Increased frequency of late-senescent T cells lacking CD127 in chronic hepatitis C disease
2015 (English)In: European Journal of Clinical Investigation, ISSN 0014-2972, E-ISSN 1365-2362, Vol. 45, no 5, 466-474 p.Article in journal (Refereed) Published
BackgroundHepatitis C virus (HCV) causes persistent disease in similar to 85% of infected individuals, where the viral replication appears to be tightly controlled by HCV-specific CD8+ T cells. Accumulation of senescent T cells during infection results in considerable loss of functional HCV-specific immune responses. Materials and methodsWe characterized the distinct T-cell phenotypes based on the expression of costimulatory molecules CD28 and CD27, senescence markers PD-1 and CD57, chronic immune activation markers CD38 and HLA-DR, and survival marker CD127 (IL-7R) by flow cytometry following activation of T cells using HCV peptides and phytohemagglutinin. ResultsHCV-specific CD4+ and CD8+ T cells from chronic HCV (CHC) patients showed increased expression of PD-1. Furthermore, virus-specific CD4+ T cells of CHC-infected subjects displayed relatively increased expression of HLA-DR and CD38 relative to HCV-specific CD8+ T cells. The CD4+ and CD8+ T cells from HCV-infected individuals showed significant increase of late-differentiated T cells suggestive of immunosenescence. In addition, we found that the plasma viral loads positively correlated with the levels of CD57 and PD-1 expressed on T cells. ConclusionsChronic HCV infection results in increased turnover of late-senescent T cells that lack survival potentials, possibly contributing to viral persistence. Our findings challenge the prominence of senescent T-cell phenotypes in clinical hepatitis C infection.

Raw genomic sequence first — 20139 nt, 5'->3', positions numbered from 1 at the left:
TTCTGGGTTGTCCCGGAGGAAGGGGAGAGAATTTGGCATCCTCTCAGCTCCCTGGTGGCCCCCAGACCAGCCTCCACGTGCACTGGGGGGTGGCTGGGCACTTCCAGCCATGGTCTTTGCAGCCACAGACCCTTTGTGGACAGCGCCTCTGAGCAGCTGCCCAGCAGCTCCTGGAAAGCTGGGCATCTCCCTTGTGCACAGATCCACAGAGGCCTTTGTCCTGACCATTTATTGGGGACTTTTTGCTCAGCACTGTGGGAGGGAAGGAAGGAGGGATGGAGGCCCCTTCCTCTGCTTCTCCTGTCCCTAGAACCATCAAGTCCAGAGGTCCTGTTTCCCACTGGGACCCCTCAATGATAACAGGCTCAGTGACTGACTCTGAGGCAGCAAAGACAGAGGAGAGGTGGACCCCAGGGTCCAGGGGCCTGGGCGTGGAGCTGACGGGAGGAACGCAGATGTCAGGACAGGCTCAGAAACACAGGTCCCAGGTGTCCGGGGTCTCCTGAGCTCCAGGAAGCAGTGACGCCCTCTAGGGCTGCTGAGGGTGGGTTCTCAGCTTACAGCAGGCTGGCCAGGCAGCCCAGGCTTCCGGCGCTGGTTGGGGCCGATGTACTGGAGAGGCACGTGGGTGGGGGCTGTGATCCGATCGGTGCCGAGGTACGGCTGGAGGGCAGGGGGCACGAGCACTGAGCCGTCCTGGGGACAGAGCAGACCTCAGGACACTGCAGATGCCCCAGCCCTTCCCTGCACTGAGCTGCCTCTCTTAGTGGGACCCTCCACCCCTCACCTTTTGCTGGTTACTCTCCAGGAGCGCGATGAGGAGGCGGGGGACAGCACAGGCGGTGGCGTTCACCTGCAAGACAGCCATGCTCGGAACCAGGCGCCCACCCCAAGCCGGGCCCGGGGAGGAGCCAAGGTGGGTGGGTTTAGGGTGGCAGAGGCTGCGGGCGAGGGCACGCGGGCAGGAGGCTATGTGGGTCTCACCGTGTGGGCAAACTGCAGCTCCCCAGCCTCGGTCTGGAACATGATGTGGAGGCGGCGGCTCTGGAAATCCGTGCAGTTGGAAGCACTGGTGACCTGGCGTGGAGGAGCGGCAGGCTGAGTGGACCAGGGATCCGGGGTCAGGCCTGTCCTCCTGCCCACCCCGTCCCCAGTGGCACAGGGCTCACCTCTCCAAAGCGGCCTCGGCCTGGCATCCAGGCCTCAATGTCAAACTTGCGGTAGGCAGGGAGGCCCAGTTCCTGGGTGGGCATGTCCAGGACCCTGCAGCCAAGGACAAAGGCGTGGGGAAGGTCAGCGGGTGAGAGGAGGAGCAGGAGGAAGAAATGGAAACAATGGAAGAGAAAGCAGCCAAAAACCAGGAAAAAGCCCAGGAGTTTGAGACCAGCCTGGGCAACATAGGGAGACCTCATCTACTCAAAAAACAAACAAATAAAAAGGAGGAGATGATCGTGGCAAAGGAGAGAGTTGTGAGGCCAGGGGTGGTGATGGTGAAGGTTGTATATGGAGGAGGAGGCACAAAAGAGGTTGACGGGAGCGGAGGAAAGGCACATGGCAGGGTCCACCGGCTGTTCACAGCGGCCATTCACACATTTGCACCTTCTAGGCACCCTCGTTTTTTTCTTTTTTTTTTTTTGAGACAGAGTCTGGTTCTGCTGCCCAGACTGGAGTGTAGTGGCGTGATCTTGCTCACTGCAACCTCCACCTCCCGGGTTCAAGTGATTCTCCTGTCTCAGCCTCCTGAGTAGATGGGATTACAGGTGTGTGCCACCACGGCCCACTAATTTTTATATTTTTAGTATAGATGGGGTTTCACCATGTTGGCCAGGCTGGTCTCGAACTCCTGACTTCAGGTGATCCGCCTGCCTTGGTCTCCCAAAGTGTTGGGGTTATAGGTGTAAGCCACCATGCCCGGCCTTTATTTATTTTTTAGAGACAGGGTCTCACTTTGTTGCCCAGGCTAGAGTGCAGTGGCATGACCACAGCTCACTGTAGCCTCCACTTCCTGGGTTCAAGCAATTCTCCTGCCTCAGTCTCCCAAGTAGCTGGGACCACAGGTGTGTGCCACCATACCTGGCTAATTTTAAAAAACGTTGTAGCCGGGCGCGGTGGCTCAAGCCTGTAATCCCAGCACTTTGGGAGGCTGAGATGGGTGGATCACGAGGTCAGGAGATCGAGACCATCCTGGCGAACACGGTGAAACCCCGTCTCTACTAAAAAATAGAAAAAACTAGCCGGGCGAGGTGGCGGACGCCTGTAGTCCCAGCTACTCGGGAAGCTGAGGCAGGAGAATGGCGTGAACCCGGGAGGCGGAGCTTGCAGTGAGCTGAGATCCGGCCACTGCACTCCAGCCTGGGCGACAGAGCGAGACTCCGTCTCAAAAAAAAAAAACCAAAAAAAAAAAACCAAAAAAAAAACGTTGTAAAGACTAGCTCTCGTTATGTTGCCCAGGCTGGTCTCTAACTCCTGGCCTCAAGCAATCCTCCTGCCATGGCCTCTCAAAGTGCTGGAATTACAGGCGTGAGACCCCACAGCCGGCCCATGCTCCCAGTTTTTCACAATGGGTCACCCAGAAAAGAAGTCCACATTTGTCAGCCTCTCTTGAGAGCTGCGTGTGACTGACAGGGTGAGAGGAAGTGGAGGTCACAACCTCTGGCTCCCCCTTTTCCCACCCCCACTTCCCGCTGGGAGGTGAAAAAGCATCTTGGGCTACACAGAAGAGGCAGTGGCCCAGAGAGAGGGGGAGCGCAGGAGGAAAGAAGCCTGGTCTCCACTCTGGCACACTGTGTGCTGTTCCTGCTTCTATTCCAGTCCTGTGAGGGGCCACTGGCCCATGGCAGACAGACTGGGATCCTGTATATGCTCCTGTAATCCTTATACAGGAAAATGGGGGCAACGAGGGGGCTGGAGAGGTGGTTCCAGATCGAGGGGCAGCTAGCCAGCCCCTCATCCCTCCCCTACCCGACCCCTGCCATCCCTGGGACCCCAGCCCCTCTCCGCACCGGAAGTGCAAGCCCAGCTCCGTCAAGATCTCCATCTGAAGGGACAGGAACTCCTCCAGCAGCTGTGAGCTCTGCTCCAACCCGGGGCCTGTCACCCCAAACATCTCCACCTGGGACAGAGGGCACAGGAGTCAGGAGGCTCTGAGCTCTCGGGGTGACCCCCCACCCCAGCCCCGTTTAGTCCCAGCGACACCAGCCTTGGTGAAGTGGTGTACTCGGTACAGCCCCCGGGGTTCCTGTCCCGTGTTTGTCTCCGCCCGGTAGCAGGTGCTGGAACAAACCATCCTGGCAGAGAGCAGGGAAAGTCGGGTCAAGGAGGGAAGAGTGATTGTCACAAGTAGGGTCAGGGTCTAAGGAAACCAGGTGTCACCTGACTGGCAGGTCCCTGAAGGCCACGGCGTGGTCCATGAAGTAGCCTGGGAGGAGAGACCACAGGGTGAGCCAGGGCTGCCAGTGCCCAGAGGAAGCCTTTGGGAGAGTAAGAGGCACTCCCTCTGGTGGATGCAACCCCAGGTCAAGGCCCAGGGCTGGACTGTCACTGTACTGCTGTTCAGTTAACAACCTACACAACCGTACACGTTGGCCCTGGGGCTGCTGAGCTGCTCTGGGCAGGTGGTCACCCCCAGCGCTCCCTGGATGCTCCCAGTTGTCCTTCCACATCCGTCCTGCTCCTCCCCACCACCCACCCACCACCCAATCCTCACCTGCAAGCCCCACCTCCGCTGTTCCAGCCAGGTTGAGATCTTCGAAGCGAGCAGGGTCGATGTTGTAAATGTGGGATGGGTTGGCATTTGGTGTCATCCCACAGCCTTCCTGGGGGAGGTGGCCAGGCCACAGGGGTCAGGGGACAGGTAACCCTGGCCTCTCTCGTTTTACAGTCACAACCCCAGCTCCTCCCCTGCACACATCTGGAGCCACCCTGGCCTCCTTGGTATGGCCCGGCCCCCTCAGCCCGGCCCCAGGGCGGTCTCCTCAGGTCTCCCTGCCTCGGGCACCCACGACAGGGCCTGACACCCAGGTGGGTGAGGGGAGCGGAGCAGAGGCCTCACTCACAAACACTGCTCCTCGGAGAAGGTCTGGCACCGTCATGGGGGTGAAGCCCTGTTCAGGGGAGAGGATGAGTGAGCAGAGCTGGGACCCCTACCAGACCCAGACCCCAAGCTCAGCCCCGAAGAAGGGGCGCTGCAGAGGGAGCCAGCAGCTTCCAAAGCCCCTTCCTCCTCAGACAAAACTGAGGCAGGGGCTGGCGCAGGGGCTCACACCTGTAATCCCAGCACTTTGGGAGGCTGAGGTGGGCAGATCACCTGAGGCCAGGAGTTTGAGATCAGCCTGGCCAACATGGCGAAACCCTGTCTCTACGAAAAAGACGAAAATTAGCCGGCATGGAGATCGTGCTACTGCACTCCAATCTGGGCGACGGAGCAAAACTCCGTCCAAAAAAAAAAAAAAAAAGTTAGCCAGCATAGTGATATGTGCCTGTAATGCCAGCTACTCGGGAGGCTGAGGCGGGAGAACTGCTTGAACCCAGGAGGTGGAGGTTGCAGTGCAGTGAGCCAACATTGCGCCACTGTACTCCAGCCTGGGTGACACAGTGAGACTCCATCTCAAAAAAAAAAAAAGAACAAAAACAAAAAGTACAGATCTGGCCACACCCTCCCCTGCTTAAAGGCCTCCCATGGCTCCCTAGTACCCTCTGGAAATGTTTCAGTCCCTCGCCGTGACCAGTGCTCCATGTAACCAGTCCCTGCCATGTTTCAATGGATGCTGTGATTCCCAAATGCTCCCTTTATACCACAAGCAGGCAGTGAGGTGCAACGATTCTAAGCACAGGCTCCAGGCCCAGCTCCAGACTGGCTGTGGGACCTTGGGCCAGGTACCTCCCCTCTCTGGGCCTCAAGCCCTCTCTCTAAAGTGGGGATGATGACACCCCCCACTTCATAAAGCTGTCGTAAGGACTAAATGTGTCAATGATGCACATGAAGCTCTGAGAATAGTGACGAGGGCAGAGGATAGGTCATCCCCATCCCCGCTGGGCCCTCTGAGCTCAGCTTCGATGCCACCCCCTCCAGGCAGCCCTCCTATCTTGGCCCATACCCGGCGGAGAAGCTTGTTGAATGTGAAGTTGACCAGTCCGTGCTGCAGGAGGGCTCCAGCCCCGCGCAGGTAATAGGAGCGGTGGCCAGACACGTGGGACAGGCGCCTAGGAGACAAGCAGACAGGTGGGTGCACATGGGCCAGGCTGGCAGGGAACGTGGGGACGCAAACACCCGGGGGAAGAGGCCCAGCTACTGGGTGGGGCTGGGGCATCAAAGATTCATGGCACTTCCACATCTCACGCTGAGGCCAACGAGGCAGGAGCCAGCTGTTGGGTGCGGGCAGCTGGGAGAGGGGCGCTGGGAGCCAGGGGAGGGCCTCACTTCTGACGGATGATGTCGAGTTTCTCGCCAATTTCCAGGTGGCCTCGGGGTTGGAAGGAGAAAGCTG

Place, publisher, year, edition, pages
Wiley , 2015. Vol. 45, no 5, 466-474 p.
CD38; CD57; HCV infection; IL-7R; immunosenescence; PD-1
IdentifiersURN: urn:nbn:se:liu:diva-118864DOI: 10.1111/eci.12429ISI: 000353965300004PubMedID: 25721991OAI: oai:DiVA.org:liu-118864DiVA: diva2:817972
Funding Agencies|High Impact Research (HIR); University of Malaya [UM.C.625/1/HIR/139]; University Malaya Fellowship Scheme; Swedish Research Council [AI52731]; Swedish Physicians Against AIDS Research Foundation; Swedish International Development Cooperation Agency; SIDA SARC; Linkoping University Hospital Research Fund; Swedish Society of Medicine (Svenska Lakaresallskapet)2015-06-082015-06-042015-06-08